contemplate a more prosperous future can be seen 90 miles north, in the
Florida Keys. There, he said, too many people have poured into an
ecosystem too fragile to support them.
"As Cuba becomes an increasingly popular tourist resort," Guggenheim
said, "we don't want to see and they don't want to see the same
mistakes, where you literally love something to death."
But there are people skeptical that Cuba will resist this kind of
pressure. One of them is Houck.
The environmental laws he worked on are "a very strong structure," he
said, "But all laws do is give you the opportunity to slow down the
wrong thing. Over time, you can wear the law down."
That is particularly true in Cuba, he said, "where there's no armed
citizenry out there with high-powered science groups pushing in the
opposite direction. What they lack is the counter pressure of
environmental groups and environmental activists."
As Rey and Daniel Whittle, a lawyer for Environmental Defense, put it in
the book "Cuban Studies 37" (University of Pittsburgh Press, 2006),
"policymaking in Cuba is still centralized and top down." But, they
wrote, "much can be done to enhance public input in policymaking."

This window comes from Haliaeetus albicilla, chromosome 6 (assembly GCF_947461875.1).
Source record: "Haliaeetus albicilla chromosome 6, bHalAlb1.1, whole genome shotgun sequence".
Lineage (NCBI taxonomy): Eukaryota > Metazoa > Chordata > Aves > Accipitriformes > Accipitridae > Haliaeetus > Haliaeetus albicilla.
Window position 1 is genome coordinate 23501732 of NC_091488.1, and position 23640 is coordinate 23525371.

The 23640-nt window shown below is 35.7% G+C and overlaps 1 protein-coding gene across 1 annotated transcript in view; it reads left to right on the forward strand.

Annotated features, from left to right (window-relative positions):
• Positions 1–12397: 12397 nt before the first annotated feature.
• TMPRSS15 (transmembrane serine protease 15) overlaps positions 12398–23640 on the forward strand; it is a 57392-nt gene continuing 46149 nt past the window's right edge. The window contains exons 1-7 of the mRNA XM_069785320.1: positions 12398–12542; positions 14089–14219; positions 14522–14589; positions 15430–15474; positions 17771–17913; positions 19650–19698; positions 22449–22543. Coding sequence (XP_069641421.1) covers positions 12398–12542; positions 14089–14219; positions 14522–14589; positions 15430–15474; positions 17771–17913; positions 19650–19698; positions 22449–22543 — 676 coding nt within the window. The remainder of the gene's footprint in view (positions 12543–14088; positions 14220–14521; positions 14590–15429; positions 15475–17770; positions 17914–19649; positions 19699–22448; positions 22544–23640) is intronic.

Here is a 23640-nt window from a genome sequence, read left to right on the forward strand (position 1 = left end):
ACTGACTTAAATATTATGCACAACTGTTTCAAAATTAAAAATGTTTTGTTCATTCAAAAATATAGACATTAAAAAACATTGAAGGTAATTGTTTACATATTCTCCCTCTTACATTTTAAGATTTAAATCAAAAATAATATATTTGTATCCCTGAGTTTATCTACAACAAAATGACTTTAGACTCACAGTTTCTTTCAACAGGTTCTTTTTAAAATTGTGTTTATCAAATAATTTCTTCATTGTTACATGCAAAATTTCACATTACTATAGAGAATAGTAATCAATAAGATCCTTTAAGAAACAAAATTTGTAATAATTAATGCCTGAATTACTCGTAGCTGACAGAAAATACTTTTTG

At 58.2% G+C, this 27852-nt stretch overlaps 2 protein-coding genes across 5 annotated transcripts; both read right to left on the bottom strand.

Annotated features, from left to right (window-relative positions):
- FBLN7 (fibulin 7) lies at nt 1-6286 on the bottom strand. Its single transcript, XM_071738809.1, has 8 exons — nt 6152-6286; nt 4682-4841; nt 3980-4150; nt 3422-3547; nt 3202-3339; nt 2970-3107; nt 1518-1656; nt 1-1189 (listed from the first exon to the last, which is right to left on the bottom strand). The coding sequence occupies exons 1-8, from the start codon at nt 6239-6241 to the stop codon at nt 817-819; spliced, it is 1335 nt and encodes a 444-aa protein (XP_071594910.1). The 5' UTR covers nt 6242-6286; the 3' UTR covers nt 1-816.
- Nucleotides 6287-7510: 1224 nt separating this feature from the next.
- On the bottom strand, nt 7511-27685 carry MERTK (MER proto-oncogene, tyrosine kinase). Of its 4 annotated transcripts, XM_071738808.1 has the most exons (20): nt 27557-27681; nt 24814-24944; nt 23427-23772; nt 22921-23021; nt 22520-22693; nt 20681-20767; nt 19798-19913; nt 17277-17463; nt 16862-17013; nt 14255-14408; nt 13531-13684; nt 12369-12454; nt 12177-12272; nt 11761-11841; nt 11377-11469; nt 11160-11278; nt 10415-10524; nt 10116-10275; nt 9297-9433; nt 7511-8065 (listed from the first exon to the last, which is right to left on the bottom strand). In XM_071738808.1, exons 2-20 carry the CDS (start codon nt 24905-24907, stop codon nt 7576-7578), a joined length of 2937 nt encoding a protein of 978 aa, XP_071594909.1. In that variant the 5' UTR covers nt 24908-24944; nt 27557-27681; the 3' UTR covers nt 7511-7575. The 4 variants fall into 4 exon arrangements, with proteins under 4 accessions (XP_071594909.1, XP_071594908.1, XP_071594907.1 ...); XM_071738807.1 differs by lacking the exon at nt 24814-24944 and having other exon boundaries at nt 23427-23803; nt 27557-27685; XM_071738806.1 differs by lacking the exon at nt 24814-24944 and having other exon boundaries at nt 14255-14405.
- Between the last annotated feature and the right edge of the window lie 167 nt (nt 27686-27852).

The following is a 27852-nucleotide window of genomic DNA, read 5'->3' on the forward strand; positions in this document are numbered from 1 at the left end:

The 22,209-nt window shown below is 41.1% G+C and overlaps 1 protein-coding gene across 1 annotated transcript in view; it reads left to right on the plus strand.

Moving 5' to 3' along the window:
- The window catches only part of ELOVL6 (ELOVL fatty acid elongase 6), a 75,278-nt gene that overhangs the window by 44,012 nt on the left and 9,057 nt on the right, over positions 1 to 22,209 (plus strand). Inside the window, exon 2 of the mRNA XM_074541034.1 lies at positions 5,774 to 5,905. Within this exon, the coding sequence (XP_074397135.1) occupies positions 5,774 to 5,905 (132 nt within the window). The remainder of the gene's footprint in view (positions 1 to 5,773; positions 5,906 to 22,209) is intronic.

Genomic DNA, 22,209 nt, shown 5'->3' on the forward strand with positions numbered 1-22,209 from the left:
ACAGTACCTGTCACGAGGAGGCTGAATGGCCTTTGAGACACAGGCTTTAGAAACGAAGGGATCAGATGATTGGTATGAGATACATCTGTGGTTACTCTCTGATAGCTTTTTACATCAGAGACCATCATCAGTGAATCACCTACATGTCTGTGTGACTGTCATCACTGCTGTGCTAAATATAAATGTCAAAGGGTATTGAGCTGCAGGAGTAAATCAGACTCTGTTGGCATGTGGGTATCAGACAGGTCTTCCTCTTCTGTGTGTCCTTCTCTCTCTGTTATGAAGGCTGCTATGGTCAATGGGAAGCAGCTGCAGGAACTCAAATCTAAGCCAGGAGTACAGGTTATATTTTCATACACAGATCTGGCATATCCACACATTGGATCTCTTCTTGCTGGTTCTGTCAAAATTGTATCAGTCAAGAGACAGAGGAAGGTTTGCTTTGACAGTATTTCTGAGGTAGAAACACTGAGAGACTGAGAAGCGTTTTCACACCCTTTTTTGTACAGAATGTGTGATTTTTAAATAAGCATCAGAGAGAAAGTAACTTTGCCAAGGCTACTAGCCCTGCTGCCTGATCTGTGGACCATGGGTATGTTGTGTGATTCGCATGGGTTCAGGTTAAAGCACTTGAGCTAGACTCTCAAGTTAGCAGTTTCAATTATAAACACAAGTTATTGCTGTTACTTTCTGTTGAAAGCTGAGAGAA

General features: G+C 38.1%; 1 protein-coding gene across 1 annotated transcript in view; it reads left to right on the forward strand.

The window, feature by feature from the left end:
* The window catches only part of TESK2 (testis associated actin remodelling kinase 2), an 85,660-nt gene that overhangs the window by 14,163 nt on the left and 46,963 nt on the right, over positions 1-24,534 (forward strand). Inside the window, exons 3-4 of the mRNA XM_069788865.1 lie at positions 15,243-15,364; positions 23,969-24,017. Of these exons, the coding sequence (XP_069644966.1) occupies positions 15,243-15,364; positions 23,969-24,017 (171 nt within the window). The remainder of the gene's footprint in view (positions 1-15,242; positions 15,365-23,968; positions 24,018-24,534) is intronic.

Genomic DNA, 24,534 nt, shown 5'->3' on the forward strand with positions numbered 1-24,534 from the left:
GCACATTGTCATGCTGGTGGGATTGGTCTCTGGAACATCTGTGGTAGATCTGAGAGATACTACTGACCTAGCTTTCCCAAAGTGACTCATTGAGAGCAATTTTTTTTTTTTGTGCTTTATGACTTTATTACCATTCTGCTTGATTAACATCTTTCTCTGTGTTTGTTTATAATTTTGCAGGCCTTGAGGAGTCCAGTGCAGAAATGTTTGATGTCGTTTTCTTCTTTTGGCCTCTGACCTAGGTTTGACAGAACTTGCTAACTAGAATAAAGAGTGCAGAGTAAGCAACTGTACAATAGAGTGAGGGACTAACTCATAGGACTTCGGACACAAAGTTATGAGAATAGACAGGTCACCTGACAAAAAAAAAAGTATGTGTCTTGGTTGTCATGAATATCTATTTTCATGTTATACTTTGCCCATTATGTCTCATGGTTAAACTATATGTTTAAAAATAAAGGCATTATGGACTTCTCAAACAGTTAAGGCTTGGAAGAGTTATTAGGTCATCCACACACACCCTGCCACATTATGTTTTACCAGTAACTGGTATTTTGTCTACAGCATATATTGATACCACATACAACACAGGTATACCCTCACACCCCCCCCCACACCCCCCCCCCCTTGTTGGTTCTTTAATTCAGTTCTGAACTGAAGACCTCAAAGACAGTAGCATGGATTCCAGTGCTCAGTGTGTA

Rey said in the interview that Cubans must be encouraged to use their
environmental laws. By "some kind of cultural habit," he said, people in
Cuba rarely turn to the courts to challenge decisions they dislike.
"There's no litigation, just a few cases here and there," Rey said. "In
most community situations if a citizen has a problem he writes a letter.
That's O.K., but it's not all the possibilities."
Rey added, "We have to promote more involvement, not only in access to
justice and claims, but in taking part in the decision process."
"I know the state has a good system from the legislative point of view,"
Rey said. But as he and Whittle noted in their paper, "the question now
is whether government leaders can and will do what it takes to put the
plan on the ground."